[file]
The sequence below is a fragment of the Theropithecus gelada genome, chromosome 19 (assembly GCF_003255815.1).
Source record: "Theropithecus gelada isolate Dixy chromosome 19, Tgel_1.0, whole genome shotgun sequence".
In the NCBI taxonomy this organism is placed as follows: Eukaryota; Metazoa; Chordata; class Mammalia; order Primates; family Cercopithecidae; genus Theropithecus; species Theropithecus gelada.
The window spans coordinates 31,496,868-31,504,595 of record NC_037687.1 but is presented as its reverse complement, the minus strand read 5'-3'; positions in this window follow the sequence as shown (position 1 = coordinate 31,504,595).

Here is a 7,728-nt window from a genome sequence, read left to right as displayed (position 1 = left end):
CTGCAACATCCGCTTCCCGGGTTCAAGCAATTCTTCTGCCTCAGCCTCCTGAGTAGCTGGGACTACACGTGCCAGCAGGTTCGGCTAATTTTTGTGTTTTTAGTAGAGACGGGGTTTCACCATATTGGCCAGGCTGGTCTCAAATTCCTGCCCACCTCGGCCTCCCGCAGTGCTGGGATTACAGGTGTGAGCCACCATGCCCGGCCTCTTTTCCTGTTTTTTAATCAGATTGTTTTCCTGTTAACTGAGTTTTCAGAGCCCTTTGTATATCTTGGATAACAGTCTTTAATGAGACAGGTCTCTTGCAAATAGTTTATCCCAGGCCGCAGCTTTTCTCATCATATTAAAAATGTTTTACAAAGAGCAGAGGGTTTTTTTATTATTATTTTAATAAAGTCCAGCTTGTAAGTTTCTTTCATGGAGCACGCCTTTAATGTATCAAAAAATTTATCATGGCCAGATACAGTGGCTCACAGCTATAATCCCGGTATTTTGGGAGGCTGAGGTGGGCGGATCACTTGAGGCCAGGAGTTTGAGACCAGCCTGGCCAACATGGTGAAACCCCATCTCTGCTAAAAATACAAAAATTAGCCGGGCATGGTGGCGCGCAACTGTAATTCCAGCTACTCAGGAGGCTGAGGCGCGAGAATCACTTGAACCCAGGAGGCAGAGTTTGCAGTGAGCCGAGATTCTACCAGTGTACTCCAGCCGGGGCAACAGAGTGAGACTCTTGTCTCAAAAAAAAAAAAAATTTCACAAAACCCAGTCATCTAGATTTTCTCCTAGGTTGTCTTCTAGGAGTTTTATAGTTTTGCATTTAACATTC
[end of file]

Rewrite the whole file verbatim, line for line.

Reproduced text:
The sequence below is a fragment of the Theropithecus gelada genome, chromosome 19 (assembly GCF_003255815.1).
Source record: "Theropithecus gelada isolate Dixy chromosome 19, Tgel_1.0, whole genome shotgun sequence".
In the NCBI taxonomy this organism is placed as follows: Eukaryota; Metazoa; Chordata; class Mammalia; order Primates; family Cercopithecidae; genus Theropithecus; species Theropithecus gelada.
The window spans coordinates 31,496,868-31,504,595 of record NC_037687.1 but is presented as its reverse complement, the minus strand read 5'-3'; positions in this window follow the sequence as shown (position 1 = coordinate 31,504,595).

Here is a 7,728-nt window from a genome sequence, read left to right as displayed (position 1 = left end):
CTGCAACATCCGCTTCCCGGGTTCAAGCAATTCTTCTGCCTCAGCCTCCTGAGTAGCTGGGACTACACGTGCCAGCAGGTTCGGCTAATTTTTGTGTTTTTAGTAGAGACGGGGTTTCACCATATTGGCCAGGCTGGTCTCAAATTCCTGCCCACCTCGGCCTCCCGCAGTGCTGGGATTACAGGTGTGAGCCACCATGCCCGGCCTCTTTTCCTGTTTTTTAATCAGATTGTTTTCCTGTTAACTGAGTTTTCAGAGCCCTTTGTATATCTTGGATAACAGTCTTTAATGAGACAGGTCTCTTGCAAATAGTTTATCCCAGGCCGCAGCTTTTCTCATCATATTAAAAATGTTTTACAAAGAGCAGAGGGTTTTTTTATTATTATTTTAATAAAGTCCAGCTTGTAAGTTTCTTTCATGGAGCACGCCTTTAATGTATCAAAAAATTTATCATGGCCAGATACAGTGGCTCACAGCTATAATCCCGGTATTTTGGGAGGCTGAGGTGGGCGGATCACTTGAGGCCAGGAGTTTGAGACCAGCCTGGCCAACATGGTGAAACCCCATCTCTGCTAAAAATACAAAAATTAGCCGGGCATGGTGGCGCGCAACTGTAATTCCAGCTACTCAGGAGGCTGAGGCGCGAGAATCACTTGAACCCAGGAGGCAGAGTTTGCAGTGAGCCGAGATTCTACCAGTGTACTCCAGCCGGGGCAACAGAGTGAGACTCTTGTCTCAAAAAAAAAAAAAATTTCACAAAACCCAGTCATCTAGATTTTCTCCTAGGTTGTCTTCTAGGAGTTTTATAGTTTTGCATTTAACATTC